A Magna Carta for all Humanity
Homing in on Human Rights
Routledge – 2016 – 304 pages
Routledge – 2016 – 304 pages
The year 2015 marks the 800th anniversary of the signing of the Magna Carta by King John of England at Runnymede. Yet 2015 will also see the British general election partly fought over the issue of disenchantment with international human rights norms in the UK. For the first time since it was ratified in 1950, there is a serious call to withdraw from the European Convention on Human Rights (ECHR), with at least two mainstream parties (the Conservatives and UKIP) committed to repealing the UK’s Human Rights Act (HRA), passed in 2000 to incorporate the rights in the ECHR into UK law. If the UK cannot live with universal human rights norms incorporated in its law can it realistically expect other states to do so?
This book illuminates the contemporary debate in the UK over this country’s future adherence to international human rights norms through the prism of the ethic of human rights. The evolving discourse on human rights standards and values – the moral framework for public life that they evoke – will be deconstructed and analyzed as a recurring backdrop to current human rights disputes in the UK.
Following an introduction on the legacy of the Magna Carta, the book is divided into two sections. The first section provides a context to the rest of the book by exploring the ethic of post-war universal human rights. The second section ‘homes in’ on human rights ‘at home’, giving an insider’s perspective on the background to, and purpose of, the UK’s 1998 Human Rights Act, based on the European Convention on Human Rights. An anthology of already published, and unpublished, material by the author follows both sections.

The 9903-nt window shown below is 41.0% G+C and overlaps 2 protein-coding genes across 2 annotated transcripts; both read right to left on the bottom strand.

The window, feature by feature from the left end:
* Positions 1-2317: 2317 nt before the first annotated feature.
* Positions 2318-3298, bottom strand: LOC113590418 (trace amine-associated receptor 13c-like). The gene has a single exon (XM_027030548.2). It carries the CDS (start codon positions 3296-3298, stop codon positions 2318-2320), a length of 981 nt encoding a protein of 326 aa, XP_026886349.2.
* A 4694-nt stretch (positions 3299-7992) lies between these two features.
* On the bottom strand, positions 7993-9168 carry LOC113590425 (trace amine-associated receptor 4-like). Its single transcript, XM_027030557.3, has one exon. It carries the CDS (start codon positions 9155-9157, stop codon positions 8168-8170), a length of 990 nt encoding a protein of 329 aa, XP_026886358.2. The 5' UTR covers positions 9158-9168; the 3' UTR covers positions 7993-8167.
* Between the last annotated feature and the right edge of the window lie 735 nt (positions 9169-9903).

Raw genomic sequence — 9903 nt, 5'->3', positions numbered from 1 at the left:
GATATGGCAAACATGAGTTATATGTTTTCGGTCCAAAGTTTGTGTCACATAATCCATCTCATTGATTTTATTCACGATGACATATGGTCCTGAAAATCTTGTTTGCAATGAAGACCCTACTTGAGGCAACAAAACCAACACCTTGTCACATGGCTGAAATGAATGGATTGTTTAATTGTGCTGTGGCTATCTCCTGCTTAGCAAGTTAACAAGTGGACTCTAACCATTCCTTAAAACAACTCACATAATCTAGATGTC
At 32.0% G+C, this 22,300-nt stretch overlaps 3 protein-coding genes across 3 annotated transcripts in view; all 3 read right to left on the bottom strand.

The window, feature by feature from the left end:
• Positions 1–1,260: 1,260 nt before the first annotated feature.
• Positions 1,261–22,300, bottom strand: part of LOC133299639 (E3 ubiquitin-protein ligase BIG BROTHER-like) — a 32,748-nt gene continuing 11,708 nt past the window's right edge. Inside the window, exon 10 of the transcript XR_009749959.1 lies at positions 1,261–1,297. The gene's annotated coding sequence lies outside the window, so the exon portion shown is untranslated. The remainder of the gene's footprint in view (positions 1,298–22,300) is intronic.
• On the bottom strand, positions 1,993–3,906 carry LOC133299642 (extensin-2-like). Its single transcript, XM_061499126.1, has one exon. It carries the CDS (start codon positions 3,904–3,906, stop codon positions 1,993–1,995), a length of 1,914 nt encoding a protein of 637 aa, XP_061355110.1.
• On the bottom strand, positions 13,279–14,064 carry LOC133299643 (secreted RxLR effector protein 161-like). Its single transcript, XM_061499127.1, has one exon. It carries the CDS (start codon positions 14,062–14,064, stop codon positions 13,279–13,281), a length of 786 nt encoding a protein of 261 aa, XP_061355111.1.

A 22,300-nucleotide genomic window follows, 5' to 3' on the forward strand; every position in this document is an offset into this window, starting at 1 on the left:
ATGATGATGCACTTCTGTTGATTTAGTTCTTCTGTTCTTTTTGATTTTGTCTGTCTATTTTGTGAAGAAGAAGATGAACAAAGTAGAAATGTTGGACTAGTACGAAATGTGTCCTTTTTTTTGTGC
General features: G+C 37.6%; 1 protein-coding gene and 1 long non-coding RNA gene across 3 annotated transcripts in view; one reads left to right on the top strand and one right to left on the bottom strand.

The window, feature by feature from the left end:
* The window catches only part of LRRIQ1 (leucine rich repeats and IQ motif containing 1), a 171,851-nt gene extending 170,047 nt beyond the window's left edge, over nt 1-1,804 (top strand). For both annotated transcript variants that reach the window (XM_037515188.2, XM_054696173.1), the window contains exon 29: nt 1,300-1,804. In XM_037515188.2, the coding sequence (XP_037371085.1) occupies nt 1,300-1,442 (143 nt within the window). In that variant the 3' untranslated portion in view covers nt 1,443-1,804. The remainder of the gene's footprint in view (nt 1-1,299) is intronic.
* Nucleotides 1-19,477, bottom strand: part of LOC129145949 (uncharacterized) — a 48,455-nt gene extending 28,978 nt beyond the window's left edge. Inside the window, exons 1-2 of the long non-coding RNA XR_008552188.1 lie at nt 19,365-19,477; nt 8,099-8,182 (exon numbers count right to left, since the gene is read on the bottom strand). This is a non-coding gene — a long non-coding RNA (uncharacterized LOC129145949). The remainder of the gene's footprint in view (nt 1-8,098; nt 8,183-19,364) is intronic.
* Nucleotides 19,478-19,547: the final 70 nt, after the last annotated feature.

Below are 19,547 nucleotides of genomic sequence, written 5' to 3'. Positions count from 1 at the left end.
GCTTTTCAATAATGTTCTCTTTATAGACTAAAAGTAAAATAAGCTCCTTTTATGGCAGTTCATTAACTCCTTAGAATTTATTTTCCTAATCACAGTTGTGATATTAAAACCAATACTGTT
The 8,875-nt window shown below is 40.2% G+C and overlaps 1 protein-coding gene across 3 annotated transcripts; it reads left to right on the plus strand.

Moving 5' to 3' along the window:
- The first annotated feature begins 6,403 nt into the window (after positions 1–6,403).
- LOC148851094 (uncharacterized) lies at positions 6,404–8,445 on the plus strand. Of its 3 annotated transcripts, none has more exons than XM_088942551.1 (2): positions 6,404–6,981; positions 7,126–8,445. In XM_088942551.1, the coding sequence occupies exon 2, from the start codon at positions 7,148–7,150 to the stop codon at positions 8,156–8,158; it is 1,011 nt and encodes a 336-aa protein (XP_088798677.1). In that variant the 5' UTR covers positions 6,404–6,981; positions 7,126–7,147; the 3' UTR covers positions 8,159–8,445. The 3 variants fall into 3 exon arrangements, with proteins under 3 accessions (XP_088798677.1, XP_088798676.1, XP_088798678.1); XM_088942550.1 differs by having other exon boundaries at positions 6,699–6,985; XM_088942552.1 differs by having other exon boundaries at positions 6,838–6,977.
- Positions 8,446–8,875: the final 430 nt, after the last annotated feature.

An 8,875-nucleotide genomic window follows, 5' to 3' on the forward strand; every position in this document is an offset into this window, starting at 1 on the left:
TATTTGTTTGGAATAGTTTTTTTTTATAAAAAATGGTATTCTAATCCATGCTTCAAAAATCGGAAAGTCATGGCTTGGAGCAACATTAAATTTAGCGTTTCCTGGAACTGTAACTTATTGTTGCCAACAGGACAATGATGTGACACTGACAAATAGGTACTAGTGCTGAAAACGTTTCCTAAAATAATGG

'If you read one book on rights this is it - a global citizen's guidebook to human rights, infused with the compassion and ethics which are the hallmark of Francesca Klug.' - Baroness Helena Kennedy QC
'Professor Francesca Klug, one of Britain’s most distinguished authorities, offers an intellectual and personal exploration of the Universal Declaration of 1948 and the very idea of human rights.' - Professor Philippe Sands, University College London
'This is an outstanding account of how, in a fast moving world, human rights have developed into ethical values for pluralist societies. It draws on history, politics and law with all the authority and insight of an insider who helped to shape recent stages of the journey in the UK.' Sir Keir Starmer QC
INTRODUCTION: The Magna Carta: marvel or myth?
SECTION ONE: HUMAN RIGHTS: A TIME TRAVELLERS’ GUIDE. 1. First stop: in search of British values. 2. Fast -forward to the Universal Declaration of Human Rights. 3. Exploring the Human Rights Ethic. 4. The meaning of ‘universal’. 5. Conclusion: inspiration or foundation? Section One Anthology of other work by the author.
SECTION TWO: WHEN UNIVERSAL HUMAN RIGHTS HIT HOME: THE HUMAN RIGHTS ACT CONTROVERSY UNCUT. 6. The disputed parentage of the ECHR. 7. On the road to the HRA. 8. Principles and values. 9. Critiques and Controversies. 10. Back to the future? 11. Conclusion: Human Rights: endgame or lit flame? Section Two Anthology of other work by the author.
Francesca Klug is a Professorial Research Fellow at the Centre for the Study of Human Rights at the London School of Economics and has researched, written and lectured on human rights for 25 years. She is a former Commissioner on the Equality and Human Rights Commission and advised on the model for incorporating the European Convention on Human Rights reflected in the UK’s Human Rights Act.